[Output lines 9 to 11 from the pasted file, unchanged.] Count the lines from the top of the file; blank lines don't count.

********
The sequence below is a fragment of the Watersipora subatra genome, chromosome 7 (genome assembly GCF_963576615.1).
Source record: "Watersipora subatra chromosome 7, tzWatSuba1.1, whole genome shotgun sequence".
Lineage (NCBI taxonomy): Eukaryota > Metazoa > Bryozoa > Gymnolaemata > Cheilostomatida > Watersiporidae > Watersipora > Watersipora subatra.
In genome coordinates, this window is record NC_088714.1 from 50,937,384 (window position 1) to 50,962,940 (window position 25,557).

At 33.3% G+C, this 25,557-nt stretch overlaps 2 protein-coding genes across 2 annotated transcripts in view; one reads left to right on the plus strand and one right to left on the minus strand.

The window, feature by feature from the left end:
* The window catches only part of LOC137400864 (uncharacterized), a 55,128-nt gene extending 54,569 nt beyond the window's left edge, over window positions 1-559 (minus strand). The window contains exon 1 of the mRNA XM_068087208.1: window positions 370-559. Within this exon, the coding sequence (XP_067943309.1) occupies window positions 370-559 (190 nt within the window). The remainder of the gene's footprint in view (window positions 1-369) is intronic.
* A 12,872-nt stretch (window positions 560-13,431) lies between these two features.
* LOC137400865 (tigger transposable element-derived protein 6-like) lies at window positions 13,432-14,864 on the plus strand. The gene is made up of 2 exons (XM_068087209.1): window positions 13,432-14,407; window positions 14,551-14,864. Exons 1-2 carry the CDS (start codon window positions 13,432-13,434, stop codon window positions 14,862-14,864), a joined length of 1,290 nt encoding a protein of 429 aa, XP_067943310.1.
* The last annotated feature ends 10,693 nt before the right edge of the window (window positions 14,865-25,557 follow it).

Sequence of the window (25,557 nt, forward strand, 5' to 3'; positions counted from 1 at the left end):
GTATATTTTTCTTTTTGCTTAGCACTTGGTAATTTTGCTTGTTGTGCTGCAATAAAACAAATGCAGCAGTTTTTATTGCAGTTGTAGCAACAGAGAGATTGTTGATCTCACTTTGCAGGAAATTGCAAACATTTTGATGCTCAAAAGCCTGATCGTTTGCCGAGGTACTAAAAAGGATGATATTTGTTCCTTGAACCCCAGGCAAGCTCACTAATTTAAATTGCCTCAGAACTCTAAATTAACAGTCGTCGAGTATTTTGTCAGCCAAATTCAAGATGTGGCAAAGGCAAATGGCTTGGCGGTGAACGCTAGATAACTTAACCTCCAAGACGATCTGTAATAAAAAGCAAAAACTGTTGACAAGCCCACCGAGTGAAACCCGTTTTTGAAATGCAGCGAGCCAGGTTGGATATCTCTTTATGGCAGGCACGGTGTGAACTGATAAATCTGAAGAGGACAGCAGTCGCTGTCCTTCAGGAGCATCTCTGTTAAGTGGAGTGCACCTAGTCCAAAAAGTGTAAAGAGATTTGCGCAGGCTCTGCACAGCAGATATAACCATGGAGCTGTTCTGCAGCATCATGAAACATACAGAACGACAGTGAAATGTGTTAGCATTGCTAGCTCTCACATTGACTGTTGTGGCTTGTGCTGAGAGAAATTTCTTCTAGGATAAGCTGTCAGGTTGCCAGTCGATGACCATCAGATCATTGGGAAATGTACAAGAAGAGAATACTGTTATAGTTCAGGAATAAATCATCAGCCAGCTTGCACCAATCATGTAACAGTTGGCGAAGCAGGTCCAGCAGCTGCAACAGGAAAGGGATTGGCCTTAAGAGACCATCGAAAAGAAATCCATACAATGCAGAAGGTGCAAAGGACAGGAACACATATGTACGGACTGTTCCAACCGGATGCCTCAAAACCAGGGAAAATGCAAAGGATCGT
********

* LOC137400865 (tigger transposable element-derived protein 6-like) lies at window positions 13,432-14,864 on the plus strand. The gene is made up of 2 exons (XM_068087209.1): window positions 13,432-14,407; window positions 14,551-14,864. Exons 1-2 carry the CDS (start codon window positions 13,432-13,434, stop codon window positions 14,862-14,864), a joined length of 1,290 nt encoding a protein of 429 aa, XP_067943310.1.
* The last annotated feature ends 10,693 nt before the right edge of the window (window positions 14,865-25,557 follow it).

Sequence of the window (25,557 nt, forward strand, 5' to 3'; positions counted from 1 at the left end):